Wife says fraud accused 'mover and shaker'
The estranged wife of a man facing a raft of fraud charges was bankrupted due to her husband's growing appetite for spending, the Auckland District Court has heard.
Caroline Wood yesterday gave evidence against her husband Loizos Michaels who has pleaded not guilty to 31 fraud charges involving losses of more than $3 million.
The pair had married in Queensland in November 2004 and she knew him then as Michael Loizou. Michaels told her he was from Cyprus and his father had passed away and that he'd received an inheritance of millions through part-ownership of Louis Cruiselines.
"He said he would be stepping into his father's role, he would be receiving shares his father had in the company," she said.
"He said to check on the Cruiselines website. There were names on the website that confirmed what he was saying but he was concerned his photo (and details) had been taken down from the website - he was surprised it was not there."
Michaels also claimed to play the stock market and had Bloomberg stock market screens running.
After their son was born in 2005 Michaels disappeared and his former wife returned to New Zealand. Michaels was arrested in Sydney when trying to travel here and the family eventually reunited in Melbourne.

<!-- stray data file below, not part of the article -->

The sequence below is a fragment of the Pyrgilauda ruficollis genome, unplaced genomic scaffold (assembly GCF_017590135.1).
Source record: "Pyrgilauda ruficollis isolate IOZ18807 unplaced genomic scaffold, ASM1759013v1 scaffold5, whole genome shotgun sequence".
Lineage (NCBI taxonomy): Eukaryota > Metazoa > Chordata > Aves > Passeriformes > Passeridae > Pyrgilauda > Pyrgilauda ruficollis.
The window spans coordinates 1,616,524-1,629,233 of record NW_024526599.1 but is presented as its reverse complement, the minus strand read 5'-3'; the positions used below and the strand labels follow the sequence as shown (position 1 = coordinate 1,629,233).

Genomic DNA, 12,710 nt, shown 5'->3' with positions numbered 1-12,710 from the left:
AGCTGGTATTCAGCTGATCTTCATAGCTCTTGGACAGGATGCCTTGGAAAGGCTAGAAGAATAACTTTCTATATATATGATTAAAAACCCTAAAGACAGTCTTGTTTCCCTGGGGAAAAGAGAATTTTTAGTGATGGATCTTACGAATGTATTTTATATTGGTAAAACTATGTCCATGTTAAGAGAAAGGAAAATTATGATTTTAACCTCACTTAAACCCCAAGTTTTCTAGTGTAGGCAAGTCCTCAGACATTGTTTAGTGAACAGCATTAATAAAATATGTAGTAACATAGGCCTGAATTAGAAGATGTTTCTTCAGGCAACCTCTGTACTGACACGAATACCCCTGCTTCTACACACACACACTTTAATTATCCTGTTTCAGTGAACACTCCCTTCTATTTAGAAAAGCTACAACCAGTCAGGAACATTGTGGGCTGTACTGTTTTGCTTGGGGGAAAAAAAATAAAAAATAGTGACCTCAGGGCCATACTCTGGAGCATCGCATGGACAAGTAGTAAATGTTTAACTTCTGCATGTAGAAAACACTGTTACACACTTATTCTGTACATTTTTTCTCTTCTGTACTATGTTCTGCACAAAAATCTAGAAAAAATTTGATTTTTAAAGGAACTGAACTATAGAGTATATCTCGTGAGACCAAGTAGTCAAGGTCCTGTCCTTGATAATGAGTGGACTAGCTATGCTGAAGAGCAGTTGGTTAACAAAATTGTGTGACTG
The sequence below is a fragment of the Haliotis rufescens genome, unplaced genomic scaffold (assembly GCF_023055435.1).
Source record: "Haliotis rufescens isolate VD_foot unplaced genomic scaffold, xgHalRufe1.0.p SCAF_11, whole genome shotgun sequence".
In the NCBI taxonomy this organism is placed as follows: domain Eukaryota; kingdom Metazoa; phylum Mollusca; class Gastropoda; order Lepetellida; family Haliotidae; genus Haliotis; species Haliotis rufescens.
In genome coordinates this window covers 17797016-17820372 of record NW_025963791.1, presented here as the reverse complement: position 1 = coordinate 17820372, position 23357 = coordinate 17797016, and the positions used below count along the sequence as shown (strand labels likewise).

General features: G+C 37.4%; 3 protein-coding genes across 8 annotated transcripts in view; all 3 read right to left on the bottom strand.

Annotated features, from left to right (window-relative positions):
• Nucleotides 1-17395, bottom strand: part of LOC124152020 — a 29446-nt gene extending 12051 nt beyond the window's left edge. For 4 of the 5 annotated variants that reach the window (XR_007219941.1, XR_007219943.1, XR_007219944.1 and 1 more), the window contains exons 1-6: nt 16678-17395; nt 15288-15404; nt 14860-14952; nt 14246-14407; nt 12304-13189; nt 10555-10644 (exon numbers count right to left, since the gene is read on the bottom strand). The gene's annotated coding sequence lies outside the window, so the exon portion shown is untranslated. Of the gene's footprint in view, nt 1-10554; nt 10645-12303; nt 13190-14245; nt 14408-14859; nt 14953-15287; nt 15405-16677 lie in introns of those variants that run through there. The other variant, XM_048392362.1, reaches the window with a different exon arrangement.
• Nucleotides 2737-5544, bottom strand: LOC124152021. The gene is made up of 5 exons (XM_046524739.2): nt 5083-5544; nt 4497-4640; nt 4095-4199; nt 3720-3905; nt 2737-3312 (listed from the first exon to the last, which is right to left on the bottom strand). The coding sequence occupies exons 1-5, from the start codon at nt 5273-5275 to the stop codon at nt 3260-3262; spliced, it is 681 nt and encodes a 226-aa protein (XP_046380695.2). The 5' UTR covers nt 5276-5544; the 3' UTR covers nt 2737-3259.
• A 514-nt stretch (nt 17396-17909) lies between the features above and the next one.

They returned to New Zealand in 2006 when Wood's mother was diagnosed with cancer.
She said Michaels began taking over control of her company Trades R Us, a one-stop shop through which tradesmen could be booked for jobs.
With her name on everything from the family's BMWs, their various mortgages and the business too, she worked hard to keep control of finances. But Michaels began taking over everything from hiring people to various roles, creating a new Greek restaurant and buying more cars. He was also a compulsive gambler who rarely spent time at home, she said.
"My role was to keep him reined in - he was the mover and shaker," Wood said.
She eventually stepped aside and he took over running Trades R Us.
"I wasn't able to account for anything. I personally guaranteed everything," she said.
"I had credit accounts for major suppliers. That's why I wanted to engage contractors so I didn't (run) up costs in my name, which is what happened."
Her husband would direct workers to use the suppliers' accounts at will, she said.
"Initially it was okay, and then it just snowballed.
"I'm bankrupt now. My son and I lost our home. It went to mortgage sale. We've been grovelling around for the last couple of years."
She told the court the couple's three Auckland homes went to mortgagee sale on or around February 22, 2010.
The case resumes on Thursday.